MySpace Apps Also Caught Leaking User IDs to Advertisers

  MySpace developers breached the terms of use by sharing user IDs with third parties
After it was recently revealed that top Facebook applications leaked user IDs to advertising companies, some of MySpace's third-party developers were caught doing the same thing.

After it was recently revealed that top Facebook applications leaked user IDs to advertising companies, some of MySpace's third-party developers were caught doing the same thing.

On Monday, the Wall Street Journal (WSJ) broke the news that many Facebook applications, including all in the top ten, were passing user IDs (UIDs) to other parties via referrer URLs.

UIDs are unique numbers, which identify Facebook users and can be used to easily access their respective profiles.

Because Facebook instructs people to use their real name, the leak can enable advertisers to associate ad clicks with individual persons and this can have serious consequences to their privacy.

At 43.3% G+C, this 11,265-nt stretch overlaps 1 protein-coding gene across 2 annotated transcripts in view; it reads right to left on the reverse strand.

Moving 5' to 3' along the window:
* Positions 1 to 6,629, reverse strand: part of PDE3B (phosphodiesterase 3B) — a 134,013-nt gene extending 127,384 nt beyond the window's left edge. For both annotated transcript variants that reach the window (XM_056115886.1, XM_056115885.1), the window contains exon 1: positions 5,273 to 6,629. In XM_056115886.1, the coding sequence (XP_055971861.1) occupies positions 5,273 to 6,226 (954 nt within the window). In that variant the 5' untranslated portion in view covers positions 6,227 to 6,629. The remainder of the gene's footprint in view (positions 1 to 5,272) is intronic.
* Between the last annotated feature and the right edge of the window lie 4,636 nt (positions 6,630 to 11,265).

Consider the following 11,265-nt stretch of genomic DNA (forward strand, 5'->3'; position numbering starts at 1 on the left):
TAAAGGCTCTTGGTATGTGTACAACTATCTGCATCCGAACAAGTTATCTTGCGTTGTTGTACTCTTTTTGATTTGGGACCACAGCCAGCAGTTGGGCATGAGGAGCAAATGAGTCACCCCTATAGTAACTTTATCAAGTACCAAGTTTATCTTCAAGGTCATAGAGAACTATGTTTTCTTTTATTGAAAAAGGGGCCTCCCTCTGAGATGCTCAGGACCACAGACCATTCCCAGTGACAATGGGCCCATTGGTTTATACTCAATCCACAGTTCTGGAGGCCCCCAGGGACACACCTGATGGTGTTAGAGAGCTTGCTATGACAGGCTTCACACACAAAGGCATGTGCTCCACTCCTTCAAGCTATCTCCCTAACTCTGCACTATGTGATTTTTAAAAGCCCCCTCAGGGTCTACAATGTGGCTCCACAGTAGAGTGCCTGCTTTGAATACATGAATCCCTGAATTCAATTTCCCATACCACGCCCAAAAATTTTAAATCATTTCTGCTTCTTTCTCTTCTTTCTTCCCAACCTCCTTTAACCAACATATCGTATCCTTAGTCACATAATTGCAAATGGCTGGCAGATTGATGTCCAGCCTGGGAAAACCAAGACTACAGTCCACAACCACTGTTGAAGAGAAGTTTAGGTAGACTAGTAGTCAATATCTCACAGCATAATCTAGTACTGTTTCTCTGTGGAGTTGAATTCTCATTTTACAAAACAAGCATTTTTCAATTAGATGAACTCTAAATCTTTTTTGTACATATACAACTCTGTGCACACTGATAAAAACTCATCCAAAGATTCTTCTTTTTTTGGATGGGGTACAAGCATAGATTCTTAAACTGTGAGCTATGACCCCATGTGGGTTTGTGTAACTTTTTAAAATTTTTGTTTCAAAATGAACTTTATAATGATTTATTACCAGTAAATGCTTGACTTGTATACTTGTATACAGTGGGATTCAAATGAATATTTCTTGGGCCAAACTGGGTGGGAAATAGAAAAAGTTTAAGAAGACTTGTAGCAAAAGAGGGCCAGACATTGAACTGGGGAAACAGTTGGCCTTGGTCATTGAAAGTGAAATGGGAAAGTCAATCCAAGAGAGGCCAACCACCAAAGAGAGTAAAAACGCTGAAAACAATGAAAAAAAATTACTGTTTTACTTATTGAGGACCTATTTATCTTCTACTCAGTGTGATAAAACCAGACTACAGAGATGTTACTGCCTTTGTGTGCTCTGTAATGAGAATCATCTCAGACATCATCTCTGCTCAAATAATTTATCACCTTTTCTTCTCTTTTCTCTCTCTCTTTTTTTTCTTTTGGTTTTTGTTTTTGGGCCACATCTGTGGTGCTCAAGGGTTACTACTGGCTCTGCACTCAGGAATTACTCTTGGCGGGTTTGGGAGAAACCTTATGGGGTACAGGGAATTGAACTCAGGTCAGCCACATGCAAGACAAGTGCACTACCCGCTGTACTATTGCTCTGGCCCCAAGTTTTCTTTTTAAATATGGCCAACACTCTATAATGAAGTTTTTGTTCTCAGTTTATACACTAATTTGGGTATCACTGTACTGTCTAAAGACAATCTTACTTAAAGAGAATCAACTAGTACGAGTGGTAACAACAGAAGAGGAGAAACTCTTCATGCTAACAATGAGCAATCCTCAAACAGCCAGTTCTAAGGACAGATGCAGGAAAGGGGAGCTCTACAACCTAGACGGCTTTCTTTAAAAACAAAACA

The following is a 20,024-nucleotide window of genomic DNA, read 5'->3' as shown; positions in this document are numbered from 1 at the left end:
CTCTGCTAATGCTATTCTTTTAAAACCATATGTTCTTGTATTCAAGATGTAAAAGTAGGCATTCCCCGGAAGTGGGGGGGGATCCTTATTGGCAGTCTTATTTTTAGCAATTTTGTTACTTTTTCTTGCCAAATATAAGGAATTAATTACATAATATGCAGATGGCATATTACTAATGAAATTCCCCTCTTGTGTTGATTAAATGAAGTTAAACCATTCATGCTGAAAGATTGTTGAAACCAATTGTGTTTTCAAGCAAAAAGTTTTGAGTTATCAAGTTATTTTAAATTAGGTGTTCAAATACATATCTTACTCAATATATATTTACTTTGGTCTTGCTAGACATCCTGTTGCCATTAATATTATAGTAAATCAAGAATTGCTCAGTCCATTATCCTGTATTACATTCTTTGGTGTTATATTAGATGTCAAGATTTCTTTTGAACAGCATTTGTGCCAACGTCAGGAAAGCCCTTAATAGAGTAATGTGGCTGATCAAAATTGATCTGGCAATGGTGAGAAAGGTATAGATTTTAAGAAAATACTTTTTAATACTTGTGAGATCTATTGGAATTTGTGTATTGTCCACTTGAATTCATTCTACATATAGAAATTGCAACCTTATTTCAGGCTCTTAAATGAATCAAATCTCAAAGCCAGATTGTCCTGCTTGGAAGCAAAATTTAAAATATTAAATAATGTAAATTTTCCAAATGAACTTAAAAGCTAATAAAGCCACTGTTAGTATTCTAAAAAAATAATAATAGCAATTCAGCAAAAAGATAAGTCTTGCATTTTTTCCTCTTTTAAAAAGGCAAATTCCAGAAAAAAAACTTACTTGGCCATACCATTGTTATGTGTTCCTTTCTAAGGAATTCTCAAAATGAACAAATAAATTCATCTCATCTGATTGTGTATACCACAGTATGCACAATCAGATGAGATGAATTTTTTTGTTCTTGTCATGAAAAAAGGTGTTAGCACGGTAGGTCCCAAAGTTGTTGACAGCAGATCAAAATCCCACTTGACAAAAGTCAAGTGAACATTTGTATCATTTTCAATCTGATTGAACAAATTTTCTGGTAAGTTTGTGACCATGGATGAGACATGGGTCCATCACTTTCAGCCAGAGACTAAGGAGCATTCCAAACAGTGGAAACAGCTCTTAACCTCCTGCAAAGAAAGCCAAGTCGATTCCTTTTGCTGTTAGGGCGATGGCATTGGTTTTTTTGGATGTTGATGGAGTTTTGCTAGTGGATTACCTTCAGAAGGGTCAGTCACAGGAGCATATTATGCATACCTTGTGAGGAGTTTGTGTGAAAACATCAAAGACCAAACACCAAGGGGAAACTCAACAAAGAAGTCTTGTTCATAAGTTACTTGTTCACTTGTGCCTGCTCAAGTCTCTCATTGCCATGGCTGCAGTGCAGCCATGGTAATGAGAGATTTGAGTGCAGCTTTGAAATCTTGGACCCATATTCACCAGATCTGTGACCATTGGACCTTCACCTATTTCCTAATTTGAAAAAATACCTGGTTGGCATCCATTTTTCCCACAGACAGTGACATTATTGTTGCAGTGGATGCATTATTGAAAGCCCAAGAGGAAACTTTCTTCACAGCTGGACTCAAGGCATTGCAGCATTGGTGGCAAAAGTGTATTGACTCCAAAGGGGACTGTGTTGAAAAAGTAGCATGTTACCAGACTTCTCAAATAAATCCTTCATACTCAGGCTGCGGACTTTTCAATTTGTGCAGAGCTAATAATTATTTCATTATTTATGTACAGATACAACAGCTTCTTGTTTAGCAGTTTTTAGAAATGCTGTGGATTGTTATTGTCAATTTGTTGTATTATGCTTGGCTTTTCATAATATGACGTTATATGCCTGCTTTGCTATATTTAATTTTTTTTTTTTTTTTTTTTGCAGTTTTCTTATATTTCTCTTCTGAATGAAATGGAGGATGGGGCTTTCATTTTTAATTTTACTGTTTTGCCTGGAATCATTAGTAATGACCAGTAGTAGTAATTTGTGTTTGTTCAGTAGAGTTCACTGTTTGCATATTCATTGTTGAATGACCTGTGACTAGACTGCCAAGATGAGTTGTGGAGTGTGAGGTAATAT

Both Facebook and MySpace had the same problem themselves back in May and corrected it after it was reported in the media.

However, according to a new WSJ article, just like Facebook's applications, some of MySpace's were also found to be in violation of the network's terms of service earlier this week.

The offending apps included TagMe, with 8.3 million users, RockYou Pets, with 6.1 million, and GreenSpot, with 1.8 million.

"It has recently come to our attention that several third-party app developers may have violated these terms and we are taking appropriate action against those developers," a MySpace representative said.

It seems the exposure might be more limited in this latest case, because unlike Facebook, MySpace allows people to use aliases instead of their real names.

The breach is likely to be accidental and the leaking of sensitive information via referrer URLs is a Web-wide problem.

Spokespersons for both RockYou and BitRhymes, the creator of TagMe, told WSJ that the problem was corrected as soon as the companies learned of it.

But, if past experience is any indication, they might be the target of some class action lawsuits soon. Zynga, the largest developer on Facebook has been days after the breach was reported.

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By    23 Oct 2010, 10:18 GMT